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6K RED Camera on ISS Used to Capture Water Bubble Experiments

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Did you know the International Space Station has a RED Epic Dragon in its camera arsenal now? The 6K camera was delivered to the station back in January 2015, allowing astronauts to capture footage at 300 frames per second and 6 times more detail than before.

To show off their new recording abilities, astronauts have posted a couple of videos in which they play with floating orbs of water in the microgravity environment of space. The experiments have been a hit: the 1-minute video above has gotten nearly half a million views in just the past few days.

“The higher resolution images and higher frame rate videos can reveal more information when used on science investigations, giving researchers a valuable new tool aboard the space station,” NASA writes. In the videos, astronauts use coloring and antacid tablets to change the water bubbles’ color and size.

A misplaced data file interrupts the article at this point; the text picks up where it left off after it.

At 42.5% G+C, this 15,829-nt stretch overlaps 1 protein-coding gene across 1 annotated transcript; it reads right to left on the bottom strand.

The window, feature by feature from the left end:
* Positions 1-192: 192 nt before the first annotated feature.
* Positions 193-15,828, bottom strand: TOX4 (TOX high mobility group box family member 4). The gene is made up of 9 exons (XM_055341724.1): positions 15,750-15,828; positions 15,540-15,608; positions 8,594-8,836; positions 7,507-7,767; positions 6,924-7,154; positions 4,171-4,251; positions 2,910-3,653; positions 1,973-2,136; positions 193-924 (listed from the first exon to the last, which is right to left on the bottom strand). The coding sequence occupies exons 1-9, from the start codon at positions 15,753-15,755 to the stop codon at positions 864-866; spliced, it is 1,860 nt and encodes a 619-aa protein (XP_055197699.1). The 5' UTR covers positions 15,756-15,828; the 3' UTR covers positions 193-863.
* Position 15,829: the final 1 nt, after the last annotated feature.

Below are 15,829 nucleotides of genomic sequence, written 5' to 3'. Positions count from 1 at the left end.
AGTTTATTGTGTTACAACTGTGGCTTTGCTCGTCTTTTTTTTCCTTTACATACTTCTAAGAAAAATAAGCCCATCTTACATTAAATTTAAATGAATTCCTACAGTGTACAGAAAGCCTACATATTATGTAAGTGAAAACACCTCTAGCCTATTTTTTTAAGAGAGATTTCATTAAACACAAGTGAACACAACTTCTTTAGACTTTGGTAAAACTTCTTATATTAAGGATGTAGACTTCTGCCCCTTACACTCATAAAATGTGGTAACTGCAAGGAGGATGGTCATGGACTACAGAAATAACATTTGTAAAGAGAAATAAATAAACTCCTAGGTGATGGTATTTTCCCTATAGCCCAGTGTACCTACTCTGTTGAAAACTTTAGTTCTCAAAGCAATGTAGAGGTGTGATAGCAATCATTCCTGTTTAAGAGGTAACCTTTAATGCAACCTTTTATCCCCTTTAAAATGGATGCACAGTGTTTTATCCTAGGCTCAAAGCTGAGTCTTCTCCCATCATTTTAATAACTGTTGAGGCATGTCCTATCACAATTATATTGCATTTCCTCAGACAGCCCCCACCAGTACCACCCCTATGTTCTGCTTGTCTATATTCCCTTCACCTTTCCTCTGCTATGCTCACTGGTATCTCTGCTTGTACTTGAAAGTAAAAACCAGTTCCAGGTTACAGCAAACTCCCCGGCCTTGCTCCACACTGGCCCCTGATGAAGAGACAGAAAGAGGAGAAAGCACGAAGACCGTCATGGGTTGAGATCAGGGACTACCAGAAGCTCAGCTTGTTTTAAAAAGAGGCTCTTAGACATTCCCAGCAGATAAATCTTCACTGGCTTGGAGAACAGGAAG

Here’s another short video of similar experiments that was posted in late July:

“This is a huge leap in camera technology for spaceflight,” says NASA imaging program manager Rodney Grubbs. “These cameras have large sensors capable of very high resolution imaging at high frame rates. It is like having a high speed 35MM motion picture film camera, but it is compact, can use lenses we already have up there, and it is digital. No film to return to Earth.”

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Future 4K video clips will be published to the ReelNASA YouTube channel, so you can subscribe to that if you’d like to follow along.

(via NASA Johnson via Bokeh)

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